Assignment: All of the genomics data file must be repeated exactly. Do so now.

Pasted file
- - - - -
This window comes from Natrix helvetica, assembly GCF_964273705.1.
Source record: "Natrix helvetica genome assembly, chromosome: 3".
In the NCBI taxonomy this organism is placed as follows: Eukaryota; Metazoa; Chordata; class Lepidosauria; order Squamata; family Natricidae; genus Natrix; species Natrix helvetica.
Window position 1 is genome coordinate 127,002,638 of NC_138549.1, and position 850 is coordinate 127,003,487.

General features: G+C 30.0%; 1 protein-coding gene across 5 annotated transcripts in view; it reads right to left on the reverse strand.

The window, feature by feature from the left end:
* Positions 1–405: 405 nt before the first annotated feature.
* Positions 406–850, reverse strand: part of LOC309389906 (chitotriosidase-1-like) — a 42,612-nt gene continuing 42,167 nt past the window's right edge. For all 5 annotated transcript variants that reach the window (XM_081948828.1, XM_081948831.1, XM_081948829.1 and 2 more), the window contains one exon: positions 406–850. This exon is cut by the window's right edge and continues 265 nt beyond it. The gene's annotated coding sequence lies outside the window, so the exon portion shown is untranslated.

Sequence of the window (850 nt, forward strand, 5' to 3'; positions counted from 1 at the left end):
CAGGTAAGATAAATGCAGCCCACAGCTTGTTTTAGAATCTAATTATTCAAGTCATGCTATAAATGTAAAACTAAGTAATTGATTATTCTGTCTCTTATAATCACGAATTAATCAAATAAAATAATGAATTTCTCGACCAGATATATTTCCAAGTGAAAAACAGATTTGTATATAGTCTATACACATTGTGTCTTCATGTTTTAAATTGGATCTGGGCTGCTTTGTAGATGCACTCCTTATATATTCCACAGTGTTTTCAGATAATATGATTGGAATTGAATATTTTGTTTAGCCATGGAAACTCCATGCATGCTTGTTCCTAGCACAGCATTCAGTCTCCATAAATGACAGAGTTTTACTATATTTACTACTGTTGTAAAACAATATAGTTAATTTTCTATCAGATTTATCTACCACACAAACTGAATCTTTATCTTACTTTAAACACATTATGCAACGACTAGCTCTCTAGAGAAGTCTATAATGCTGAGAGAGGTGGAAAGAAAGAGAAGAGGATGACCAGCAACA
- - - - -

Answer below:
This window comes from Natrix helvetica, assembly GCF_964273705.1.
Source record: "Natrix helvetica genome assembly, chromosome: 3".
In the NCBI taxonomy this organism is placed as follows: Eukaryota; Metazoa; Chordata; class Lepidosauria; order Squamata; family Natricidae; genus Natrix; species Natrix helvetica.
Window position 1 is genome coordinate 127,002,638 of NC_138549.1, and position 850 is coordinate 127,003,487.

General features: G+C 30.0%; 1 protein-coding gene across 5 annotated transcripts in view; it reads right to left on the reverse strand.

The window, feature by feature from the left end:
* Positions 1–405: 405 nt before the first annotated feature.
* Positions 406–850, reverse strand: part of LOC309389906 (chitotriosidase-1-like) — a 42,612-nt gene continuing 42,167 nt past the window's right edge. For all 5 annotated transcript variants that reach the window (XM_081948828.1, XM_081948831.1, XM_081948829.1 and 2 more), the window contains one exon: positions 406–850. This exon is cut by the window's right edge and continues 265 nt beyond it. The gene's annotated coding sequence lies outside the window, so the exon portion shown is untranslated.

Sequence of the window (850 nt, forward strand, 5' to 3'; positions counted from 1 at the left end):
CAGGTAAGATAAATGCAGCCCACAGCTTGTTTTAGAATCTAATTATTCAAGTCATGCTATAAATGTAAAACTAAGTAATTGATTATTCTGTCTCTTATAATCACGAATTAATCAAATAAAATAATGAATTTCTCGACCAGATATATTTCCAAGTGAAAAACAGATTTGTATATAGTCTATACACATTGTGTCTTCATGTTTTAAATTGGATCTGGGCTGCTTTGTAGATGCACTCCTTATATATTCCACAGTGTTTTCAGATAATATGATTGGAATTGAATATTTTGTTTAGCCATGGAAACTCCATGCATGCTTGTTCCTAGCACAGCATTCAGTCTCCATAAATGACAGAGTTTTACTATATTTACTACTGTTGTAAAACAATATAGTTAATTTTCTATCAGATTTATCTACCACACAAACTGAATCTTTATCTTACTTTAAACACATTATGCAACGACTAGCTCTCTAGAGAAGTCTATAATGCTGAGAGAGGTGGAAAGAAAGAGAAGAGGATGACCAGCAACA